When it comes to particle size characterization, there are several methods that laboratories employ. These approaches can be separated into the following categories:
Ensemble approaches: the particles are assessed at the same time Counting approaches: individual atoms are calibrated Separation approaches: an outside process is used to isolate the particles by size
The techniques that are used in the industry are very precise, meaning that the chances of errors occurring are slim to none. Attention needs to be paid to the fact that certain procedures can be applied only to specific types of materials and, therefore, that the applicability is highly limited. To be more precise, it is not possible and neither is it recommendable to use the same practices for sampling both metal powders and ceramic clays. The experts are the ones who have to determine which techniques are suitable for the particle size analysis project.
Until this point, it is clear that particle size characterization is used in order to provide answers. Taking into account that particle size matters so much, how does one interpret the results? Experts providing analytical services are required to look for symmetrical distributions and make sense of values such as mean, median, and mode, which is not an easy thing to do. Establishing what defines an atom and what the measurements of some parameters represent. While deciphering such things is out of the ordinary person’s reach, laboratory technicians are more than capable of making sense of the data. It is important to keep in mind that laboratory technicians have automated and easy to use machinery at their disposal.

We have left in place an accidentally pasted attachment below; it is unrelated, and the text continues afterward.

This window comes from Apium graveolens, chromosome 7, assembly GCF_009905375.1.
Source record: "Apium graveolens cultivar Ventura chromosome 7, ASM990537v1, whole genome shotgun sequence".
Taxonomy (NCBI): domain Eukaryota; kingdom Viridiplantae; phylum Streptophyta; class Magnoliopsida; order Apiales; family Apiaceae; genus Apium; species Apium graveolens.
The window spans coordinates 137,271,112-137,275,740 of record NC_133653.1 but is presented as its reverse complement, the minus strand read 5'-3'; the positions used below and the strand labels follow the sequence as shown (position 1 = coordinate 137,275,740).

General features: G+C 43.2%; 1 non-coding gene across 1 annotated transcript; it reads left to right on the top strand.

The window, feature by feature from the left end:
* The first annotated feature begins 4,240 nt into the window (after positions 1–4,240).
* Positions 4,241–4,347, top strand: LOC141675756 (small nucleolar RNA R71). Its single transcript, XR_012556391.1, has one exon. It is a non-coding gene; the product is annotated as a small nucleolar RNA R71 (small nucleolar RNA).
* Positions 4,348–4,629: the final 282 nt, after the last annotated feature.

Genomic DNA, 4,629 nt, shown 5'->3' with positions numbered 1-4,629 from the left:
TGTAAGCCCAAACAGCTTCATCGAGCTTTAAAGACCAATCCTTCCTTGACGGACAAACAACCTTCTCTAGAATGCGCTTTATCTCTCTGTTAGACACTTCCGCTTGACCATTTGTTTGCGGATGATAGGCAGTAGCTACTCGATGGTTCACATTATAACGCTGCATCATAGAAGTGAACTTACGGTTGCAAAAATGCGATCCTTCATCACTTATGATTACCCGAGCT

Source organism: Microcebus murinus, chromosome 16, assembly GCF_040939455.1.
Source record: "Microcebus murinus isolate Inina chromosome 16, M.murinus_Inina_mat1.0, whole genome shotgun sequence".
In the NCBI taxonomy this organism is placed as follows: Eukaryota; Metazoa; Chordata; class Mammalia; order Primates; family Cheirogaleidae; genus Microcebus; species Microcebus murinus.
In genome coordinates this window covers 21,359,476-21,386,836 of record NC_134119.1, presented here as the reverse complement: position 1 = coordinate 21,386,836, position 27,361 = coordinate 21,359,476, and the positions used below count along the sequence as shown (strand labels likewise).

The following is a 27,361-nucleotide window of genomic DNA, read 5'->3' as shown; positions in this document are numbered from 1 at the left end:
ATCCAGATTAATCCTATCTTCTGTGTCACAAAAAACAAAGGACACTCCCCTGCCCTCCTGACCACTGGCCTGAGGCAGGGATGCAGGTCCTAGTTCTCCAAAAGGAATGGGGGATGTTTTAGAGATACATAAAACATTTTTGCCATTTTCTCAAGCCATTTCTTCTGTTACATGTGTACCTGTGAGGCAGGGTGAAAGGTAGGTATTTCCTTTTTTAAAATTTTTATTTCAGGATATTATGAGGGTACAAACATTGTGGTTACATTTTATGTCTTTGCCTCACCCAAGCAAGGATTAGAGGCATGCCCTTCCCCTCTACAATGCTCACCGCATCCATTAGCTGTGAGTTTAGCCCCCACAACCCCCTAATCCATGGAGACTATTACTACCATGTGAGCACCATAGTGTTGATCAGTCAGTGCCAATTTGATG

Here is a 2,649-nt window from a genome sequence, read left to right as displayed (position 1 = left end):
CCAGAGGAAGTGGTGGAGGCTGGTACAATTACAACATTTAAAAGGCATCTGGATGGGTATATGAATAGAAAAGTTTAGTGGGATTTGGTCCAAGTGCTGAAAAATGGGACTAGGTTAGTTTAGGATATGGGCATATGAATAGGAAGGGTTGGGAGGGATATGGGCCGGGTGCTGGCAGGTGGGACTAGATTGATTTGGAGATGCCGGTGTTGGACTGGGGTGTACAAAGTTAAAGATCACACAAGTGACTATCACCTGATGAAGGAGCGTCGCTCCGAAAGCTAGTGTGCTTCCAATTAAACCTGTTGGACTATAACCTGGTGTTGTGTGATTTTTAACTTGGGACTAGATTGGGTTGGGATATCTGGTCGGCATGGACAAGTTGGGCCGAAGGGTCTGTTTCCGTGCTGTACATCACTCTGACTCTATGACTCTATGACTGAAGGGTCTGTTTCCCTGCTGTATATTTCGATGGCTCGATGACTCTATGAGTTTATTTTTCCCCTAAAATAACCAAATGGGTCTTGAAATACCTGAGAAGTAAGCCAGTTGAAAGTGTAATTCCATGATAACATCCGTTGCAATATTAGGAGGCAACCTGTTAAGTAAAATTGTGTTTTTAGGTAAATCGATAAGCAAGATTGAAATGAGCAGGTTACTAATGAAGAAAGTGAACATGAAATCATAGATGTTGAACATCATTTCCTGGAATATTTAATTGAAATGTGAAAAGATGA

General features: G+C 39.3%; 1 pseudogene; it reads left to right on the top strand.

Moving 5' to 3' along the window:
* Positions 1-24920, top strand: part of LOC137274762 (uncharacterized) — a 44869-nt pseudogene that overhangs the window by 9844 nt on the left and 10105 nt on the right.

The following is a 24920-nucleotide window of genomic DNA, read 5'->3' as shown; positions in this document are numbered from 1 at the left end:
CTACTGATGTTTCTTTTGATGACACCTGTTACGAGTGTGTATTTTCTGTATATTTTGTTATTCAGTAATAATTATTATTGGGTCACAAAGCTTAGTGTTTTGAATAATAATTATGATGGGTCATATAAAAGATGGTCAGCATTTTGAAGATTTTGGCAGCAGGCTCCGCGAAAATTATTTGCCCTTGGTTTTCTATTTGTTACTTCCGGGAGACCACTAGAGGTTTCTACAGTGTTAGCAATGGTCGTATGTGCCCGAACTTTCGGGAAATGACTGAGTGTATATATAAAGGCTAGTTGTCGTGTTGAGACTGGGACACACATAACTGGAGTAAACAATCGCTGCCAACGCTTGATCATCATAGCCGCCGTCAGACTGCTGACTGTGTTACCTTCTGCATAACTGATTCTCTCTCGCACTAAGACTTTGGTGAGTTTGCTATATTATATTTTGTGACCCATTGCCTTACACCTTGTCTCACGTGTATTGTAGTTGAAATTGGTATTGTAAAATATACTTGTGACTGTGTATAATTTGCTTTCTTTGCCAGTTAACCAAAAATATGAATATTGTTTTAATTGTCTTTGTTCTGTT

Last but not least, it is possible and even desired to improve the particle size analysis process. The matter of the fact is that technical and laboratory procedures have been thought to lack precision between laboratories. Simply put, it is hard for professionals to confirm their findings, which is surprising, considering that they make use of the same instruments. Anyway, progress is expected with regard to particle size characterization. The result is that, in the future, there will be no more delays or limits in processing rates. Measuring the distribution of particles is crucial and the consistency of the process will no doubt be improved.